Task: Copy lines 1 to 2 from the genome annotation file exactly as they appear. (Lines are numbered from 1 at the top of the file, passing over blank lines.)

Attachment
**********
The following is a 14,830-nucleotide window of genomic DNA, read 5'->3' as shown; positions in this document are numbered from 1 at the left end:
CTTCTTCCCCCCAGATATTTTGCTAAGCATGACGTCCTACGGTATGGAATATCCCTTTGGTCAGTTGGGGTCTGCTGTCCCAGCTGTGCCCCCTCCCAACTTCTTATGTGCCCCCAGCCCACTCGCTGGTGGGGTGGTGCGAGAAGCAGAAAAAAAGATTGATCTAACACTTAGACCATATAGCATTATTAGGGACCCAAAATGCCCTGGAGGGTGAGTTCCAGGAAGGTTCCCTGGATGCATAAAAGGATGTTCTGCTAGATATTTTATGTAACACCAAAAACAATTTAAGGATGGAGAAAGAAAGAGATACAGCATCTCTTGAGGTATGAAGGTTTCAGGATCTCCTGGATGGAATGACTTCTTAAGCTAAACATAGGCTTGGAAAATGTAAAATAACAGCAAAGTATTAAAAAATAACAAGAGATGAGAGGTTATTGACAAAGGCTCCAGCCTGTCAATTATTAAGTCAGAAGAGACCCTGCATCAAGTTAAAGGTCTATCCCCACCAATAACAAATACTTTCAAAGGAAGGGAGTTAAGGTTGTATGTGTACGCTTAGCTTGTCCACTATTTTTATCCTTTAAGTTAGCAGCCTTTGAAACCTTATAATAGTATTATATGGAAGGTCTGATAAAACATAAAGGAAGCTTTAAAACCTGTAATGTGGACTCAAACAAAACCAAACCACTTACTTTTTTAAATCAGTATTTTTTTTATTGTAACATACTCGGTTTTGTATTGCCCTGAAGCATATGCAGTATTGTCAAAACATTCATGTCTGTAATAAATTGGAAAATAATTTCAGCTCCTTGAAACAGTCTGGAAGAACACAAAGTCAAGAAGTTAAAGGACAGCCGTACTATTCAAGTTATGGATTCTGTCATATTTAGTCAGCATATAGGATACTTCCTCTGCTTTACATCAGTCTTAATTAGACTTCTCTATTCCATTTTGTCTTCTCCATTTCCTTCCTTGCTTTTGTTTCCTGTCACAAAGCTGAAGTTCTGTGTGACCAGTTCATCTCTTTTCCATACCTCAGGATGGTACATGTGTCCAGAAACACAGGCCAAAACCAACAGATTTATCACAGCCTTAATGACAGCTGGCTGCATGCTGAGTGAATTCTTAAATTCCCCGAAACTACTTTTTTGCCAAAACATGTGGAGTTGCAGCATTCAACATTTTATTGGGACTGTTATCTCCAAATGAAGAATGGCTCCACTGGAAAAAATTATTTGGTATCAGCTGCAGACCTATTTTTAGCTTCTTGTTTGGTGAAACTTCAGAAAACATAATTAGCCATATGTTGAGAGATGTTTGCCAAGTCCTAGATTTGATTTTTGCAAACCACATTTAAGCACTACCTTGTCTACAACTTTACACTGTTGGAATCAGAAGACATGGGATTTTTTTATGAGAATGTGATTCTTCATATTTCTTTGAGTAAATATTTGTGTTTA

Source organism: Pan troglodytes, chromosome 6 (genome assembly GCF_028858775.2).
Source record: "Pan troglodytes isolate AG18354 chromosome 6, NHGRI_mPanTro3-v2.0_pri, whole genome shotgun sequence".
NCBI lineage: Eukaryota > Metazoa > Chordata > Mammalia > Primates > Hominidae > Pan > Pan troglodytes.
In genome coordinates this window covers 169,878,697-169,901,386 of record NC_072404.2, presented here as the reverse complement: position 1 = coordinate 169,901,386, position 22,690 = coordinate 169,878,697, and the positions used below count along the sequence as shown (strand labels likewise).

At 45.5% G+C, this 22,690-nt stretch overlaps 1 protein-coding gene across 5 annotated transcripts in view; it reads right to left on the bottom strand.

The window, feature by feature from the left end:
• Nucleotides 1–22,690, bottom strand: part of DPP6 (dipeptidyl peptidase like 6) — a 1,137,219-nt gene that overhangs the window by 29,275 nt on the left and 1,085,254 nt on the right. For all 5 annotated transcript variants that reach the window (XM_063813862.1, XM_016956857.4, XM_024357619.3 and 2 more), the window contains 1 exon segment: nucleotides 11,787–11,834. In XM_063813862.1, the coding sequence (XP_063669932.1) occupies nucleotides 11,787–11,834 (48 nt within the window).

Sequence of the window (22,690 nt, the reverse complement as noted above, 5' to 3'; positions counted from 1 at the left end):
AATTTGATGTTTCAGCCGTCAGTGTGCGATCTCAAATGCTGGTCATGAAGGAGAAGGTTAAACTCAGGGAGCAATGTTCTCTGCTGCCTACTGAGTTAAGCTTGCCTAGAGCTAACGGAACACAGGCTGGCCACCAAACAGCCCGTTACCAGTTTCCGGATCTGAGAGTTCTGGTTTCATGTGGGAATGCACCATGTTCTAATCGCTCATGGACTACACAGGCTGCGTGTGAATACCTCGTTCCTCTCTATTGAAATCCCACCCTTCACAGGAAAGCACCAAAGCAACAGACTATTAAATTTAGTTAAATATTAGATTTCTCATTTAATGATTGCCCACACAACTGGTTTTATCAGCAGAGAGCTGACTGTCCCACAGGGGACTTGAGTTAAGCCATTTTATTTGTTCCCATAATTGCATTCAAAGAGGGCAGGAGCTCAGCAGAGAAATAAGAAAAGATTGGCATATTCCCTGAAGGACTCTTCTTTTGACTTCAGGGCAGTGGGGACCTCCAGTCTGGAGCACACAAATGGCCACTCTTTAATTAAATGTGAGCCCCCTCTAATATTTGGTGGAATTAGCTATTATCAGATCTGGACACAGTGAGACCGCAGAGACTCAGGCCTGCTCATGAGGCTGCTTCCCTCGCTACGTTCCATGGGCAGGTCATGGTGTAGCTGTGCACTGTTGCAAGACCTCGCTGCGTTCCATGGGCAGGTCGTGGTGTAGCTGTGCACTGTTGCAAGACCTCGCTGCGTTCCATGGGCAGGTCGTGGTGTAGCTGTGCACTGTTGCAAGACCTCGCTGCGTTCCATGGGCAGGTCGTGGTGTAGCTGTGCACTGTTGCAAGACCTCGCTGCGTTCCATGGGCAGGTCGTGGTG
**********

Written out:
The following is a 14,830-nucleotide window of genomic DNA, read 5'->3' as shown; positions in this document are numbered from 1 at the left end:
CTTCTTCCCCCCAGATATTTTGCTAAGCATGACGTCCTACGGTATGGAATATCCCTTTGGTCAGTTGGGGTCTGCTGTCCCAGCTGTGCCCCCTCCCAACTTCTTATGTGCCCCCAGCCCACTCGCTGGTGGGGTGGTGCGAGAAGCAGAAAAAAAGATTGATCTAACACTTAGACCATATAGCATTATTAGGGACCCAAAATGCCCTGGAGGGTGAGTTCCAGGAAGGTTCCCTGGATGCATAAAAGGATGTTCTGCTAGATATTTTATGTAACACCAAAAACAATTTAAGGATGGAGAAAGAAAGAGATACAGCATCTCTTGAGGTATGAAGGTTTCAGGATCTCCTGGATGGAATGACTTCTTAAGCTAAACATAGGCTTGGAAAATGTAAAATAACAGCAAAGTATTAAAAAATAACAAGAGATGAGAGGTTATTGACAAAGGCTCCAGCCTGTCAATTATTAAGTCAGAAGAGACCCTGCATCAAGTTAAAGGTCTATCCCCACCAATAACAAATACTTTCAAAGGAAGGGAGTTAAGGTTGTATGTGTACGCTTAGCTTGTCCACTATTTTTATCCTTTAAGTTAGCAGCCTTTGAAACCTTATAATAGTATTATATGGAAGGTCTGATAAAACATAAAGGAAGCTTTAAAACCTGTAATGTGGACTCAAACAAAACCAAACCACTTACTTTTTTAAATCAGTATTTTTTTTATTGTAACATACTCGGTTTTGTATTGCCCTGAAGCATATGCAGTATTGTCAAAACATTCATGTCTGTAATAAATTGGAAAATAATTTCAGCTCCTTGAAACAGTCTGGAAGAACACAAAGTCAAGAAGTTAAAGGACAGCCGTACTATTCAAGTTATGGATTCTGTCATATTTAGTCAGCATATAGGATACTTCCTCTGCTTTACATCAGTCTTAATTAGACTTCTCTATTCCATTTTGTCTTCTCCATTTCCTTCCTTGCTTTTGTTTCCTGTCACAAAGCTGAAGTTCTGTGTGACCAGTTCATCTCTTTTCCATACCTCAGGATGGTACATGTGTCCAGAAACACAGGCCAAAACCAACAGATTTATCACAGCCTTAATGACAGCTGGCTGCATGCTGAGTGAATTCTTAAATTCCCCGAAACTACTTTTTTGCCAAAACATGTGGAGTTGCAGCATTCAACATTTTATTGGGACTGTTATCTCCAAATGAAGAATGGCTCCACTGGAAAAAATTATTTGGTATCAGCTGCAGACCTATTTTTAGCTTCTTGTTTGGTGAAACTTCAGAAAACATAATTAGCCATATGTTGAGAGATGTTTGCCAAGTCCTAGATTTGATTTTTGCAAACCACATTTAAGCACTACCTTGTCTACAACTTTACACTGTTGGAATCAGAAGACATGGGATTTTTTTATGAGAATGTGATTCTTCATATTTCTTTGAGTAAATATTTGTGTTTA